HIRSCH: I would say that my top two guest stars that I would want to have happen in the world on the show have happened. One of them is Louis and one of them is coming up. You’ll see when that star arrives.
This show is well-known for including hidden messages and clues to help solve the mysteries of the town. The Internet is quick to find and dissect every minute detail that may seem important. How aware are you, Jason, of these subtle clues?
RITTER: When I first got involved I had no idea about any of that kind of stuff. The first thing that blew my mind was the little sneak peek of Blendin Blandin in the background of episodes 1–3, and that all coming to fruition. That’s when I was like “Wait a second. There’s some stuff going on that I’m not aware of.” There were lots of things like that. I had no idea who wrote the journal, and I had no idea Grunkle Stan had a twin. As far as all the codes go, that hits a part of me that just loves that so much. There’ve been times where I’ll write down the code at the end of the episode and try to decode it.
HIRSCH: I would add that the lines separating Jason Ritter and Dipper Pines are very thin. Jason is a very Dipper-like character, albeit with much broader shoulders and a much manlier vibe. Jason loves games and puzzles, and has the same enthusiasm for decoding and discovering that Dipper does. Jason is both in the show and a fan of the show which makes it even more fun to work with him, because we can talk about this stuff.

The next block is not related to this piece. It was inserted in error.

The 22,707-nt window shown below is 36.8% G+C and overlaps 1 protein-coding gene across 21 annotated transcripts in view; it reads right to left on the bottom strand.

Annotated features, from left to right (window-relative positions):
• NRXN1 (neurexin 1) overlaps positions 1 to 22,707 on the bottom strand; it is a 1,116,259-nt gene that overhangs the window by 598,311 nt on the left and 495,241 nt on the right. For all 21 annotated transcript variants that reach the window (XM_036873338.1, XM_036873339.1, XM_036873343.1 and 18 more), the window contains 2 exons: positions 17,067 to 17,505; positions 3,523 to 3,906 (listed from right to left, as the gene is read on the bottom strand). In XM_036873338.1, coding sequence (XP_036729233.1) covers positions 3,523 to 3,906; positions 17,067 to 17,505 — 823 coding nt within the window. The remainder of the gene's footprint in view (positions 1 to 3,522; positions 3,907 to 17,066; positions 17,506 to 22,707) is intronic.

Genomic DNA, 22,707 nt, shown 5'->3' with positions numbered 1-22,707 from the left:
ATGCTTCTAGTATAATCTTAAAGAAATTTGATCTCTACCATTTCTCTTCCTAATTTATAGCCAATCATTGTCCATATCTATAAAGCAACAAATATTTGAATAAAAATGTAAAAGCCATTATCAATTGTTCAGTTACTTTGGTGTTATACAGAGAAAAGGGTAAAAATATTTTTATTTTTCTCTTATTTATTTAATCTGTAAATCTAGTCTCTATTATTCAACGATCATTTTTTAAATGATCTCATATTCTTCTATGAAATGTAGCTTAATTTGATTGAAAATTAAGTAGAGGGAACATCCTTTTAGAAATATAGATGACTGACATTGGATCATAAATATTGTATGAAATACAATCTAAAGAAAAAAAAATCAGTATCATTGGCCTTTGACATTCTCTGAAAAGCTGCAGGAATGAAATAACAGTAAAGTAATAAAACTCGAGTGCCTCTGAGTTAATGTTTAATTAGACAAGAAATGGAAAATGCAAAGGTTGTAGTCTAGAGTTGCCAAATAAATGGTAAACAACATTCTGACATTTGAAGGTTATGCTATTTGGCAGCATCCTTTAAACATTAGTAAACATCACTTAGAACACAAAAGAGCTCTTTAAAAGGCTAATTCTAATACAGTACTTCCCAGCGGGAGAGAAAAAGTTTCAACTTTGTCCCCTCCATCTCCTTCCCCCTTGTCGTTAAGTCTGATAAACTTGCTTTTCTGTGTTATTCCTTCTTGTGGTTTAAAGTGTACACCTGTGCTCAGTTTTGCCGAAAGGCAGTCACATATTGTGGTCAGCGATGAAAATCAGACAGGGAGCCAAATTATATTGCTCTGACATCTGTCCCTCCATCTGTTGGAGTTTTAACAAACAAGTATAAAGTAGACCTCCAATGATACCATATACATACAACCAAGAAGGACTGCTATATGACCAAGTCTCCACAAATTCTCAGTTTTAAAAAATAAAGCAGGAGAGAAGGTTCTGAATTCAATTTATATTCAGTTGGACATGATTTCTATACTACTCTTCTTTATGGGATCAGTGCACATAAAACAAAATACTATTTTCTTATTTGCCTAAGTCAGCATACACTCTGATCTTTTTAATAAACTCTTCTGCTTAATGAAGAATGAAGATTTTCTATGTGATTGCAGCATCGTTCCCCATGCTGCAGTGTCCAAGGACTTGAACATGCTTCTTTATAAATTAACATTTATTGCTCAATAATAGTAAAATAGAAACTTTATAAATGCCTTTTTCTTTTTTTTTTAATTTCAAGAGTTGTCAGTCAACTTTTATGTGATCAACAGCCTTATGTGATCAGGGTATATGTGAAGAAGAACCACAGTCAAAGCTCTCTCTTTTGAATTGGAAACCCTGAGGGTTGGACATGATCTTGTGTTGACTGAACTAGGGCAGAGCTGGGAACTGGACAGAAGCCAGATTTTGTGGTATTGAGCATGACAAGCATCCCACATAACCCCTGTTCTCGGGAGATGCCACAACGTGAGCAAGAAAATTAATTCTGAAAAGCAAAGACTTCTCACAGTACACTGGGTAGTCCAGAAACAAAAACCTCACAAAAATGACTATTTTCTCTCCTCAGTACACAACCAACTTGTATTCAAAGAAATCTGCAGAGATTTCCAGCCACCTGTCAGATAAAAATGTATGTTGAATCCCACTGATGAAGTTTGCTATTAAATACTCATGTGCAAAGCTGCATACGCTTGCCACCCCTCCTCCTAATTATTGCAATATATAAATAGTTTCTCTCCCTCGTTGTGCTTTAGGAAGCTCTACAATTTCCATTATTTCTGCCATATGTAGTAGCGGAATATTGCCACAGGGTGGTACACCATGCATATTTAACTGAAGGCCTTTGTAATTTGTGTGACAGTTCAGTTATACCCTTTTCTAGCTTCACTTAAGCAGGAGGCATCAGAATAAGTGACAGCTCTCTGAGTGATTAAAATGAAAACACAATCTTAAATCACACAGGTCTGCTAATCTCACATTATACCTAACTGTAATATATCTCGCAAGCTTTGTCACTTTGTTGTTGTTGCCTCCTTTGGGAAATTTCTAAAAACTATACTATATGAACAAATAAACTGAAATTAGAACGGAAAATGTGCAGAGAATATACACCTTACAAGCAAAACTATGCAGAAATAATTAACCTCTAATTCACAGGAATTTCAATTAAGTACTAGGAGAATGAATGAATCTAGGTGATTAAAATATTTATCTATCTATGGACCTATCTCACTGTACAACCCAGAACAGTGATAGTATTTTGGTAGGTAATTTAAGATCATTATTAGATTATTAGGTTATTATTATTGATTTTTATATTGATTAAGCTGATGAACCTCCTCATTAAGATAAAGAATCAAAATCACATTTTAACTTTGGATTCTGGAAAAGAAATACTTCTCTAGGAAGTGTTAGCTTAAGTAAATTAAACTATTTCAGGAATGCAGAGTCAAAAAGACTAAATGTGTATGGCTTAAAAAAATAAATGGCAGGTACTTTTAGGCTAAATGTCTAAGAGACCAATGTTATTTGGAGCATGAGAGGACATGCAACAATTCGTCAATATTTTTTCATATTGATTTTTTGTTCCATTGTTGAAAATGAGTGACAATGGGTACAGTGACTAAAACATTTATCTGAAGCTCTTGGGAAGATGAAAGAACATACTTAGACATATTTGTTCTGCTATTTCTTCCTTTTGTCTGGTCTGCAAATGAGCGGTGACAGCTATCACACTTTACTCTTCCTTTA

RITTER: It also gives me a unique mission, because for all the people that are as big of a fan of the show as I am, to be able to go in and record and see Alex and be like “Sooo, what’s up with McGucket?” – like, trying to figure it out. Alex has been very good at not telling me everything. I’ve been discovering things along with everybody else, and it’s been a really exciting journey for me.